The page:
Kumar KV, Waligora JM, Powell MR. Epidemiology of decompression sickness under simulated space extravehicular activities. Aviat Space Environ Med. 1993;64:1032–9.PubMedGoogle Scholar
  131. 131.
    Dixon GA, Krutz RW Jr, Fischer JR. Decompression sickness and bubble formation in females exposed to a simulated 7.8 psia suit environment. Aviat Space Environ Med. 1988;59:1146–9.PubMedGoogle Scholar
  132. 132.
    Weien RW, Baumgartner N. Altitude decompression sickness: hyperbaric therapy results in 528 cases. Aviat Space Environ Med. 1990;61:833–6.PubMedGoogle Scholar
  133. 133.
    Rudge FW. Relationship of menstrual history to altitude chamber decompression sickness. Aviat Space Environ Med. 1990;61:657–9.PubMedGoogle Scholar
  134. 134.
    Maio DA, Allen TH, Bancroft RW. Decompression sickness in simulated Apollo space-cabin. Aerosp Med. 1969;40:1114–8.PubMedGoogle Scholar
  135. 135.
    Beard SE, Allen TH, McIver RG, Bancroft RW. Comparison of helium and nitrogen in production of bends in simulated orbital flights. Aerosp Med. 1967;38:331–7.PubMedGoogle Scholar
  136. 136.
    Ikels KG. Determination of the solubility of nitrogen in water and extracted human fat. J Gas Chromatog. 2:374–9; SAM-TDR-64-1 1964:9ppGoogle Scholar
  137. 137.
    Allen TH, Beard SE. Decompression sickness in simulated “zoom” flights. J Appl Physiol. 1969;26:182–7.PubMedGoogle Scholar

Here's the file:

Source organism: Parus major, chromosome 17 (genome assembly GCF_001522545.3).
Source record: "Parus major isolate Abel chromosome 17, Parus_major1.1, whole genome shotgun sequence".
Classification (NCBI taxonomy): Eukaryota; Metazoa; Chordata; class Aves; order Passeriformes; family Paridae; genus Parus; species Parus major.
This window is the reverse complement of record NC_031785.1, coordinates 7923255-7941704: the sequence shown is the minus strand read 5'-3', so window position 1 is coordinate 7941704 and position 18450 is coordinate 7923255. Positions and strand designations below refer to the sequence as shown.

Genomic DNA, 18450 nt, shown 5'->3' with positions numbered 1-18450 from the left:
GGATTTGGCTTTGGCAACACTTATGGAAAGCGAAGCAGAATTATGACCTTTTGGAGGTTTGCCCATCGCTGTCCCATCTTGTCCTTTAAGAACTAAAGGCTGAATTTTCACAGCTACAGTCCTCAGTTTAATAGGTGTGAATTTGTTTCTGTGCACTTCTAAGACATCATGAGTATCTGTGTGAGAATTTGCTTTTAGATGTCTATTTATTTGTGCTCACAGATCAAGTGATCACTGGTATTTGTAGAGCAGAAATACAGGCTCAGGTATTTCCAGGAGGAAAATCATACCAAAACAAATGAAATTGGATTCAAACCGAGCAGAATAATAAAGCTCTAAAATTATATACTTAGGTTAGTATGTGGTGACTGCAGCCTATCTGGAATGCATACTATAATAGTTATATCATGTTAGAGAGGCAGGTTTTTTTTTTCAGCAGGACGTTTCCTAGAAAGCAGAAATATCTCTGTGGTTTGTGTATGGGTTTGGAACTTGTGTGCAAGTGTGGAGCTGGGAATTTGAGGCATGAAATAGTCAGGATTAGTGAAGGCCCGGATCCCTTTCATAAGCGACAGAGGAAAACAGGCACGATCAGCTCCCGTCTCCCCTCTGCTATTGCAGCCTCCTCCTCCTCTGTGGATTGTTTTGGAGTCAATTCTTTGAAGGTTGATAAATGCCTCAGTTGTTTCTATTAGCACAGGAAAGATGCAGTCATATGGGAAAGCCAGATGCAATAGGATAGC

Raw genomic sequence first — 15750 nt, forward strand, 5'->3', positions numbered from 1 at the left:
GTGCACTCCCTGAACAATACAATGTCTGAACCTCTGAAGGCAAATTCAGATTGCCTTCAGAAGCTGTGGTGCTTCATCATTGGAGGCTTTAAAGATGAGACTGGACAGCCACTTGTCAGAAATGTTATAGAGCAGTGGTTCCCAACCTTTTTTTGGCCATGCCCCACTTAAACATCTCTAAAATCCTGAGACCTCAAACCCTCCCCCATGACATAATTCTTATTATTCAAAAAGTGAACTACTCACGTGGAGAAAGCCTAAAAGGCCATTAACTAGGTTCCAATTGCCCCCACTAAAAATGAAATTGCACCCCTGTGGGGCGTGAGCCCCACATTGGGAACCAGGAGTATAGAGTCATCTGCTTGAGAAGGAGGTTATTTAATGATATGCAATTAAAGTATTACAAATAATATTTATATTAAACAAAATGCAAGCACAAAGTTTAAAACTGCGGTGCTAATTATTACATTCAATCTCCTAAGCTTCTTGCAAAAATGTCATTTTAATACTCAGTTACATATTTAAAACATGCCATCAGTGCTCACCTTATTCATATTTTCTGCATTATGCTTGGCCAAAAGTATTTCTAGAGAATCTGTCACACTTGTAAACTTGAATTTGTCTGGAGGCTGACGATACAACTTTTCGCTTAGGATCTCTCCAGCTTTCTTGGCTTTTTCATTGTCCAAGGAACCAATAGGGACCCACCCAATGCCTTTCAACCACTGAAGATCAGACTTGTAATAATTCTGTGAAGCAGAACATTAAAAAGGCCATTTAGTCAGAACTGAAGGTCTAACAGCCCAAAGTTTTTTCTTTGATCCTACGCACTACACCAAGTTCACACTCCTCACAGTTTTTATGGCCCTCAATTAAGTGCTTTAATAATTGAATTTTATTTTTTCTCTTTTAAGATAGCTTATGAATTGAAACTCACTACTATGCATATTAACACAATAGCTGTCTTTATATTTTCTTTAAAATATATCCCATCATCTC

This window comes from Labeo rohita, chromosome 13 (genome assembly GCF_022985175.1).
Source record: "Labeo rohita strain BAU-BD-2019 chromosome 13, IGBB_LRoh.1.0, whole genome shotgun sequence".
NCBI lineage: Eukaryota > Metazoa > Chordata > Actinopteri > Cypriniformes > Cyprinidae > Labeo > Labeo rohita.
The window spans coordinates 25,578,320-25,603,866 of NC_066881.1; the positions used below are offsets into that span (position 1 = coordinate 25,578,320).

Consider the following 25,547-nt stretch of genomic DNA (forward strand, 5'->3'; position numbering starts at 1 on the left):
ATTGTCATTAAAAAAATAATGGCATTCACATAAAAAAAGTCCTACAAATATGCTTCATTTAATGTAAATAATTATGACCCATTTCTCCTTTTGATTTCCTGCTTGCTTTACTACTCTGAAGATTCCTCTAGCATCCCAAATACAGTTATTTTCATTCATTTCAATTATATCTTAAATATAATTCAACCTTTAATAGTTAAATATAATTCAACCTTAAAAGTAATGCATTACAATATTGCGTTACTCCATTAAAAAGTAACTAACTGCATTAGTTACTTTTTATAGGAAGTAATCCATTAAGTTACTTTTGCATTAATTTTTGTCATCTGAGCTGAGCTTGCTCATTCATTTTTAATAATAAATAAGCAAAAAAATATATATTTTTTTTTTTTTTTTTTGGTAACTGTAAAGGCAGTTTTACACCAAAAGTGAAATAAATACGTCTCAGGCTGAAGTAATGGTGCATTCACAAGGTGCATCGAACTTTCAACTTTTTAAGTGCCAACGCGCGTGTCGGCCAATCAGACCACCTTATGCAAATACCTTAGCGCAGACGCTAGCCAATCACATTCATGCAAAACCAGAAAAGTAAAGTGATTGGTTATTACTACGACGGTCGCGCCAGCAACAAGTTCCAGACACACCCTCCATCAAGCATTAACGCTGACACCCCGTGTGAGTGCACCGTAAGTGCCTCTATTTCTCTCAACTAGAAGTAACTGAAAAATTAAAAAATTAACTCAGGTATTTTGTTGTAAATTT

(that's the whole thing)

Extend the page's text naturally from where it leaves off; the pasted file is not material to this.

138. 138.
    Degner EA, Ikels KG, Allen TH. Dissolved nitrogen and bends in oxygen-nitrogen mixtures during exercise at decreased pressures. Aerosp Med. 1965;36:418–24.Google Scholar
  139. 139.
    Webb JT, Smead KW, Jauchem JR, Barnicott PT. Blood factors and venous gas emboli: surface to 429 mmHg (8.3 psi). Undersea Biomed Res. 1988;15:107–21.PubMedGoogle Scholar
  140. 140.
    Webb JT, McGlasson DL, Pilmanis AA. Complement proteins and decompression sickness susceptibility. AL-TR-1992-0068 1992:16pp.Google Scholar
  141. 141.
    Boycott AE, Damant GCC, Haldane JS. The prevention of compressed-air illness, vol. VIII: J Hyg; 1908. p. 342.Google Scholar
  142. 142.
    Rossing RG, Danford MB, Bell EL, Garcia R. Mathematical models for the analysis of the nitrogen washout curve. SAM-TR-67-100 1967:55pp.Google Scholar
  143. 143.
    Allen TH, Maio DA, Bancroft RW. Body fat, denitrogenation and decompression sickness in men exercising after abrupt exposure to altitude. Aerosp Med. 1971;42:518–24.PubMedGoogle Scholar